Far-left Los Angeles DA bans staff from attending parole hearings to advocate for victims – so sheriff steps in to help


LOS ANGELES, CA – A newly elected district attorney ordered his prosecutors to no longer attend California Board of Parole hearings to advocate for victims and object to the release of the criminals who harmed them.

Los Angeles County District Attorney George Gascón, a progressive who campaigned on a promise to reduce the inmate population, issued the directive to his staff on Dec. 7, his first day in office.

Under the new policy, Los Angeles County prosecutors will no longer attend parole hearings and will support in writing the grant of parole for a person who has already served their mandatory minimum sentence, according to a memo obtained by NBC News.

In response to the new policy, Los Angeles County Sheriff Alex Villanueva announced on Wednesday that a member of his department would be attending parole hearings going forward after Gascón failed to object to the release of Charles Manson “family” member and convicted killer Bruce Davis.

Davis, 78, was sentenced to life in prison in 1972 for the killings of Gary Hinman and Donald “Shorty” Shea.

In a letter to Gascón, Villanueva said he strongly believed that authorizing staff members to attend the parole hearings is “the right thing to do.” He further noted:

“As you know, leaders will agree to disagree at times; however, we must continually work together to provide the best public safety possible and advocate for the rights of victims.”

During a Facebook Live address, Villanueva said:

“The DA has elected not to appear in these and that is his prerogative for his agency.

“However we are not going to abandon victims of crime. We are going to stand with them shoulder to shoulder and any help they need in this process, we will be there to represent them.”

NBC News reported that relatives of murder victims were stunned by Gascón’s decision, including Kay Martley, 81, whose cousin, Hinman, was tortured and murdered by Davis and other Manson followers on July 27, 1969.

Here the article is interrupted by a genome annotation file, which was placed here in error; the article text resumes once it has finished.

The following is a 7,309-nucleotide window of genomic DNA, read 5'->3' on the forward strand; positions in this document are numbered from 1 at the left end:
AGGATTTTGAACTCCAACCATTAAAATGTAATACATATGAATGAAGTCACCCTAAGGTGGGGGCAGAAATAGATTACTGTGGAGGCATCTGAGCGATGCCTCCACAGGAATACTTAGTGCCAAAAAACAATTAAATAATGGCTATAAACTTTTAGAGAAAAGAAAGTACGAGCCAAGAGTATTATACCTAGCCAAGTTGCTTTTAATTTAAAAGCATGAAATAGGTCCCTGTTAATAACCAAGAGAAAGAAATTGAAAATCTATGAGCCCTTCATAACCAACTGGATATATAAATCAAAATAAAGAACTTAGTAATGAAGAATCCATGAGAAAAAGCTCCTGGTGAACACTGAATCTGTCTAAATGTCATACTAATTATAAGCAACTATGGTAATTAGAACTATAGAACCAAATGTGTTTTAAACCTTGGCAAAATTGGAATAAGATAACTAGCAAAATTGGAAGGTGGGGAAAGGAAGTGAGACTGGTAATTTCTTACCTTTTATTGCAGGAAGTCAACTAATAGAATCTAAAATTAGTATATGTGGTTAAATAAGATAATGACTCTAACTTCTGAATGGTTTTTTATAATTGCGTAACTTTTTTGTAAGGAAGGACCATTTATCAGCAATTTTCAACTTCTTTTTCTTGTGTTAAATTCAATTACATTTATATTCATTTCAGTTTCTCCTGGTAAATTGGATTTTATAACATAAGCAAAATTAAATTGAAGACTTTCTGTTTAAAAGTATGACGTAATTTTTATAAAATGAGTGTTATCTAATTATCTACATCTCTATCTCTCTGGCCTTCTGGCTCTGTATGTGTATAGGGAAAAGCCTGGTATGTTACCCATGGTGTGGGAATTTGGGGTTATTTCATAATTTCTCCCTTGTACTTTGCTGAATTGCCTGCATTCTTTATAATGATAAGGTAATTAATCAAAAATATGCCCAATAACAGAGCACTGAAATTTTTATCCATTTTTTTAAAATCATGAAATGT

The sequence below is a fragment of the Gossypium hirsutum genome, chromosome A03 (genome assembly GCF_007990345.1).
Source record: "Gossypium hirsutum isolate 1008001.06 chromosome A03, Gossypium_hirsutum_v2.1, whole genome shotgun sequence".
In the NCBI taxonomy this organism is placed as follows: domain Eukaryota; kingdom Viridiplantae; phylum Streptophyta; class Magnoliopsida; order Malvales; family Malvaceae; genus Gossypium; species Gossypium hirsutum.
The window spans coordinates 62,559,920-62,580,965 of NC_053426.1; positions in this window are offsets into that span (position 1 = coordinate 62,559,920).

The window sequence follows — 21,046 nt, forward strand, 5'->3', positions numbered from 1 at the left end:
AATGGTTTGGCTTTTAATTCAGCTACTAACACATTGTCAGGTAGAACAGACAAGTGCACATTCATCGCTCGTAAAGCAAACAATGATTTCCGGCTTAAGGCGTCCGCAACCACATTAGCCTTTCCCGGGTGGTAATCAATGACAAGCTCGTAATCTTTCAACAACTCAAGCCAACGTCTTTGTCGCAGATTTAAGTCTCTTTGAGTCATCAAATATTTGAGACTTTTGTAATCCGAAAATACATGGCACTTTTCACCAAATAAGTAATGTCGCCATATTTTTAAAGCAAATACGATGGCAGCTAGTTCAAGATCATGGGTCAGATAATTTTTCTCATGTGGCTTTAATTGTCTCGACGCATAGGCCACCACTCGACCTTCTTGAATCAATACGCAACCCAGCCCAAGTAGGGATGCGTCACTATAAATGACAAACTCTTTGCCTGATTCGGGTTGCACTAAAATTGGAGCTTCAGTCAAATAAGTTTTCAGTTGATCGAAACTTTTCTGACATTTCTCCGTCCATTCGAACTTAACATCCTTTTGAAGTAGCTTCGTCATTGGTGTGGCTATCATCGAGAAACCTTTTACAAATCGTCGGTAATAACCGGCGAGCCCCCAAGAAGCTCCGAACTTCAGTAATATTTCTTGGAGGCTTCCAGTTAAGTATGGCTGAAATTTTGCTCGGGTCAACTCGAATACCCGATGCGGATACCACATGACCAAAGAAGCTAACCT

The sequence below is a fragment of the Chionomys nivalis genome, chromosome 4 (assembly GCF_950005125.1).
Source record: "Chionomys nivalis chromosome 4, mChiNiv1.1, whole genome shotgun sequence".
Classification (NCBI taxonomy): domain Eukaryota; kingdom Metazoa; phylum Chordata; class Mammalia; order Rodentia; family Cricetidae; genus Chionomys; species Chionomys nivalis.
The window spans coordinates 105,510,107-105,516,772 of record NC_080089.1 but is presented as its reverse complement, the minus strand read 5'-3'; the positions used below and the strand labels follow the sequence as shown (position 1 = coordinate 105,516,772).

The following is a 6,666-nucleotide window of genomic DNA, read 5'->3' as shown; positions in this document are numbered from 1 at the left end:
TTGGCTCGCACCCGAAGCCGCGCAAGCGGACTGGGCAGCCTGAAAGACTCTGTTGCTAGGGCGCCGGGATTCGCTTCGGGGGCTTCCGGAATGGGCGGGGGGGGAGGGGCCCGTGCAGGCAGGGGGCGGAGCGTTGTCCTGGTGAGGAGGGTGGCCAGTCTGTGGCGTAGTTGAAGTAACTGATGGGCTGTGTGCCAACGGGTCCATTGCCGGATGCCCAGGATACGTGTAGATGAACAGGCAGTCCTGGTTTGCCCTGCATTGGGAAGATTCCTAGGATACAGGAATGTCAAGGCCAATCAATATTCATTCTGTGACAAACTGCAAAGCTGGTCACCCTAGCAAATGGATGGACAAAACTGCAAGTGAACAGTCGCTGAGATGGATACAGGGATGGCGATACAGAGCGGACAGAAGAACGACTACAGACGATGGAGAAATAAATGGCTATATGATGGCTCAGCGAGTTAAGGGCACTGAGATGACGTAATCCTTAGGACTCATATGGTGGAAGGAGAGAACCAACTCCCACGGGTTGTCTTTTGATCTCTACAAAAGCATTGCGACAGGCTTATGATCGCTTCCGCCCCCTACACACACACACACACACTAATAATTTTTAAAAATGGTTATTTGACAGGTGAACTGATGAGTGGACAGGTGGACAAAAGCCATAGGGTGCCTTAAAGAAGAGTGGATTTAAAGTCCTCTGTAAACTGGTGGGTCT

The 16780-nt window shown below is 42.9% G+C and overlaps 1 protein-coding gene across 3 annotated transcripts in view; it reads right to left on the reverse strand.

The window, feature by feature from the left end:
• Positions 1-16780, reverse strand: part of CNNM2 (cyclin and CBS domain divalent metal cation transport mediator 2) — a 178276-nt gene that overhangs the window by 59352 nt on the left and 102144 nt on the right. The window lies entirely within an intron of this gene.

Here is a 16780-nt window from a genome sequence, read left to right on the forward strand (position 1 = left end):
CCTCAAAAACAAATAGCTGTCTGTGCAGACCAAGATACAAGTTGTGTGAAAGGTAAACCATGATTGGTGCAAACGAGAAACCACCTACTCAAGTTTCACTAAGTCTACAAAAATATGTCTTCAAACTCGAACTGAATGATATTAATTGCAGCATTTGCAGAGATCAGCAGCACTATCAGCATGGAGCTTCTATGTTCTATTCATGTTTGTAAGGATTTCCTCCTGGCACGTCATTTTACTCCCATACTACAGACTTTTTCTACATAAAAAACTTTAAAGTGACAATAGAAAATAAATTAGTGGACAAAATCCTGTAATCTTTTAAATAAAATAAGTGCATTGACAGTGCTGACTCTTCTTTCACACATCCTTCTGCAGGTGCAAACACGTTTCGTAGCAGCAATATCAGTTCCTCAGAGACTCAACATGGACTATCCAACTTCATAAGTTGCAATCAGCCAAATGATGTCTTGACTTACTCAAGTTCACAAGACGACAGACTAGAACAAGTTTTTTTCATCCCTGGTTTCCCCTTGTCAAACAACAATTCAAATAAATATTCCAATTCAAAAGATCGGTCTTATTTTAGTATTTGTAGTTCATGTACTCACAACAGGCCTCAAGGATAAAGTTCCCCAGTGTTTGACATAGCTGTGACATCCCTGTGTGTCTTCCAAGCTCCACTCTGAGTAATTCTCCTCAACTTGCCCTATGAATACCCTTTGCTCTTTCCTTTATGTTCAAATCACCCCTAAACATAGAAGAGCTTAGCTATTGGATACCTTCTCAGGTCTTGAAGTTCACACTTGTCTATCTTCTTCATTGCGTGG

On Jan. 22, Martley had joined a California Board of Parole Hearings video conference to consider parole for Davis earlier this month, but was shocked to learn she would be making the case on behalf of her dead cousin with no support from the district attorney’s office. She said:

“I don’t think it’s fair that the prisoner has legal representation at the hearing and I do not.”

In the past, whenever Manson or one of his convicted followers would come up for parole over the last 40 years, a Los Angeles County prosecutor joined victims’ family members at a California state prison to argue against their release.

Martley told NBC News:

“I had no one to speak for me. I felt like no one cares about the victim’s families anymore. We are totally forgotten.”

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Gascón’s directive prevents Los Angeles County prosecutors from opposing parole for inmates sentenced to life who have already served their mandatory minimum period of incarceration.

While Gascón appears to be keeping his campaign promise to reduce the prison population, it raises questions of how his decision is affecting the victims and their rights before, during and after criminal trials.

Debra Tate, whose actress sister, Sharon Tate, was murdered by Manson followers, was also shocked by Gascón’s directive:

“My jaw drops. I’m outraged.”

Tate told NBC News that she had joined the parole board hearing for Davis earlier this month and was stunned by the absence of a prosecutor:

“At the most horrible moment, when you have to relive the gruesome details of the loss of your loved ones, you are now also supposed to perform the job and act as the DA would.”

NBC News noted that although this is the sixth time the state board recommended parole for Davis, California Gov. Gavin Newsom is expected to deny the convicted murderer’s early release.